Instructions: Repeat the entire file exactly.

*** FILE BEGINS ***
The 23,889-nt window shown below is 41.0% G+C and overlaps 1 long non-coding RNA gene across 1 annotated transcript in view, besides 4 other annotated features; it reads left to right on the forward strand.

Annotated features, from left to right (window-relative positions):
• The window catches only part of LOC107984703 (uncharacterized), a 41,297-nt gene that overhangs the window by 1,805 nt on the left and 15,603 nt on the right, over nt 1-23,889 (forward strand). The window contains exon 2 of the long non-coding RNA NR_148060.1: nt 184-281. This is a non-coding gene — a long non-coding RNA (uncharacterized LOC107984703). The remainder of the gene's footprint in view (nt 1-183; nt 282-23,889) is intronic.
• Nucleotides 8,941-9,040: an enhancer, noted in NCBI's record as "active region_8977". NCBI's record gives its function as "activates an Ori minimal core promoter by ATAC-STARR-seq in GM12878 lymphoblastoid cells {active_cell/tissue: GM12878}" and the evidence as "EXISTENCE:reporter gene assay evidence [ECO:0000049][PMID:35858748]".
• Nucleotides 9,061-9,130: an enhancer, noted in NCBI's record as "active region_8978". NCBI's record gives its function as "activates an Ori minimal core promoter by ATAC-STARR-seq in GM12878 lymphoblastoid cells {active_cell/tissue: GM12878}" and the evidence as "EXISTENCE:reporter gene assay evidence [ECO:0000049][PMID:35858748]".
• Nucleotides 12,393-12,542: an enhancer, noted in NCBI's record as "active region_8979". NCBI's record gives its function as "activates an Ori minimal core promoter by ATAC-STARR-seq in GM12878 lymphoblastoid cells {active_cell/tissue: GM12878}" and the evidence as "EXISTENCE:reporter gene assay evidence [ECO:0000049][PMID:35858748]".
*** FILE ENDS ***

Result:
The 23,889-nt window shown below is 41.0% G+C and overlaps 1 long non-coding RNA gene across 1 annotated transcript in view, besides 4 other annotated features; it reads left to right on the forward strand.

Annotated features, from left to right (window-relative positions):
• The window catches only part of LOC107984703 (uncharacterized), a 41,297-nt gene that overhangs the window by 1,805 nt on the left and 15,603 nt on the right, over nt 1-23,889 (forward strand). The window contains exon 2 of the long non-coding RNA NR_148060.1: nt 184-281. This is a non-coding gene — a long non-coding RNA (uncharacterized LOC107984703). The remainder of the gene's footprint in view (nt 1-183; nt 282-23,889) is intronic.
• Nucleotides 8,941-9,040: an enhancer, noted in NCBI's record as "active region_8977". NCBI's record gives its function as "activates an Ori minimal core promoter by ATAC-STARR-seq in GM12878 lymphoblastoid cells {active_cell/tissue: GM12878}" and the evidence as "EXISTENCE:reporter gene assay evidence [ECO:0000049][PMID:35858748]".
• Nucleotides 9,061-9,130: an enhancer, noted in NCBI's record as "active region_8978". NCBI's record gives its function as "activates an Ori minimal core promoter by ATAC-STARR-seq in GM12878 lymphoblastoid cells {active_cell/tissue: GM12878}" and the evidence as "EXISTENCE:reporter gene assay evidence [ECO:0000049][PMID:35858748]".
• Nucleotides 12,393-12,542: an enhancer, noted in NCBI's record as "active region_8979". NCBI's record gives its function as "activates an Ori minimal core promoter by ATAC-STARR-seq in GM12878 lymphoblastoid cells {active_cell/tissue: GM12878}" and the evidence as "EXISTENCE:reporter gene assay evidence [ECO:0000049][PMID:35858748]".